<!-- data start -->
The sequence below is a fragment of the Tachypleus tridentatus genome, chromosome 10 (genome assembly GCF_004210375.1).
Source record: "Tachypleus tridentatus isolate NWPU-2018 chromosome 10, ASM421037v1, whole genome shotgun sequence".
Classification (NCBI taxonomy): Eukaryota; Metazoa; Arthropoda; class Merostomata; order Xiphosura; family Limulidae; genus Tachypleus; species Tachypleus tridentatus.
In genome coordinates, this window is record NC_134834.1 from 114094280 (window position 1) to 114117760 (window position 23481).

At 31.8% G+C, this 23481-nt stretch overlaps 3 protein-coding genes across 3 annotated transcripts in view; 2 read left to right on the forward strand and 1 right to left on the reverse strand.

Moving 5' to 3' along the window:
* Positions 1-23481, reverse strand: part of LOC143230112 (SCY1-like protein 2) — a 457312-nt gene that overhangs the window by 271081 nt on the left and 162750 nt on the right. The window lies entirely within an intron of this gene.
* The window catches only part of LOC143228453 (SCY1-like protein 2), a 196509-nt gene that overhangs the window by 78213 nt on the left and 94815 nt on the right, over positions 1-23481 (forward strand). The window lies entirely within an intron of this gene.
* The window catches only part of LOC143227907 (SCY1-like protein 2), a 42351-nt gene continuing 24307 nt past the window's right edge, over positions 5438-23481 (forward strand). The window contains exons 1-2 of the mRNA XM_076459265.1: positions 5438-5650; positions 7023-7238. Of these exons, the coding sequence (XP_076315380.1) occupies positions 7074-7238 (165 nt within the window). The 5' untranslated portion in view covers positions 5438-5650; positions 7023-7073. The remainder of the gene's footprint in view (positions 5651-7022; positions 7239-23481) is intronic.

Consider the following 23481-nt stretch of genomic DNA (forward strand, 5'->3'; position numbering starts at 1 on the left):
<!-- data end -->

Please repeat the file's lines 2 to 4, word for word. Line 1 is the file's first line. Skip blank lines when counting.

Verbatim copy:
Source record: "Tachypleus tridentatus isolate NWPU-2018 chromosome 10, ASM421037v1, whole genome shotgun sequence".
Classification (NCBI taxonomy): Eukaryota; Metazoa; Arthropoda; class Merostomata; order Xiphosura; family Limulidae; genus Tachypleus; species Tachypleus tridentatus.
In genome coordinates, this window is record NC_134834.1 from 114094280 (window position 1) to 114117760 (window position 23481).